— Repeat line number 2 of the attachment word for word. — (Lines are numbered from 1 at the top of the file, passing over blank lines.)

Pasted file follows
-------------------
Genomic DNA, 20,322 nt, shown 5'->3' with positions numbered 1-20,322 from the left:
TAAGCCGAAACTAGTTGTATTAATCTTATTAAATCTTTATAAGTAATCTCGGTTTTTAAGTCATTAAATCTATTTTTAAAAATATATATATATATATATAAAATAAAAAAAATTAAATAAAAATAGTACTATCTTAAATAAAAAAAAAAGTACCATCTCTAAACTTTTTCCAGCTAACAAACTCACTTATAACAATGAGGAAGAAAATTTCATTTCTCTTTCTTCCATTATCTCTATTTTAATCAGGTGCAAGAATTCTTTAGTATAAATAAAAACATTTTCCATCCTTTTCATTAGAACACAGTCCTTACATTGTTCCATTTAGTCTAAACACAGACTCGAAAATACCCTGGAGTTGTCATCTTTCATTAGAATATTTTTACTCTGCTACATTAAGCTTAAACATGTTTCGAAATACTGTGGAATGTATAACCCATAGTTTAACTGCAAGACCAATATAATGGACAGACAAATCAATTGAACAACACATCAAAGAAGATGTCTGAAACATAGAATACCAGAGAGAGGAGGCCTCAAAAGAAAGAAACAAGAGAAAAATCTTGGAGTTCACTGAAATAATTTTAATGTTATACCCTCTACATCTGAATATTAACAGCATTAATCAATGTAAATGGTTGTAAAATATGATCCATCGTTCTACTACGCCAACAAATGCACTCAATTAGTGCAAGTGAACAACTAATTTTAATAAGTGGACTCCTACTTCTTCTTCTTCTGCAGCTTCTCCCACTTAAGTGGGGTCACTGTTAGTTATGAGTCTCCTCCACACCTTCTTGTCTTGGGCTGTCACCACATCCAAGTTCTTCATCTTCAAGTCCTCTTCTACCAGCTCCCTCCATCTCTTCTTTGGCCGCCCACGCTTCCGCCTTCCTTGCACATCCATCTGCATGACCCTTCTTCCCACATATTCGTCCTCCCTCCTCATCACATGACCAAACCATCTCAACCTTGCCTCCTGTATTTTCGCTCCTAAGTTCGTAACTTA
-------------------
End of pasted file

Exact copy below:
TAAGCCGAAACTAGTTGTATTAATCTTATTAAATCTTTATAAGTAATCTCGGTTTTTAAGTCATTAAATCTATTTTTAAAAATATATATATATATATATAAAATAAAAAAAATTAAATAAAAATAGTACTATCTTAAATAAAAAAAAAAGTACCATCTCTAAACTTTTTCCAGCTAACAAACTCACTTATAACAATGAGGAAGAAAATTTCATTTCTCTTTCTTCCATTATCTCTATTTTAATCAGGTGCAAGAATTCTTTAGTATAAATAAAAACATTTTCCATCCTTTTCATTAGAACACAGTCCTTACATTGTTCCATTTAGTCTAAACACAGACTCGAAAATACCCTGGAGTTGTCATCTTTCATTAGAATATTTTTACTCTGCTACATTAAGCTTAAACATGTTTCGAAATACTGTGGAATGTATAACCCATAGTTTAACTGCAAGACCAATATAATGGACAGACAAATCAATTGAACAACACATCAAAGAAGATGTCTGAAACATAGAATACCAGAGAGAGGAGGCCTCAAAAGAAAGAAACAAGAGAAAAATCTTGGAGTTCACTGAAATAATTTTAATGTTATACCCTCTACATCTGAATATTAACAGCATTAATCAATGTAAATGGTTGTAAAATATGATCCATCGTTCTACTACGCCAACAAATGCACTCAATTAGTGCAAGTGAACAACTAATTTTAATAAGTGGACTCCTACTTCTTCTTCTTCTGCAGCTTCTCCCACTTAAGTGGGGTCACTGTTAGTTATGAGTCTCCTCCACACCTTCTTGTCTTGGGCTGTCACCACATCCAAGTTCTTCATCTTCAAGTCCTCTTCTACCAGCTCCCTCCATCTCTTCTTTGGCCGCCCACGCTTCCGCCTTCCTTGCACATCCATCTGCATGACCCTTCTTCCCACATATTCGTCCTCCCTCCTCATCACATGACCAAACCATCTCAACCTTGCCTCCTGTATTTTCGCTCCTAAGTTCGTAACTTA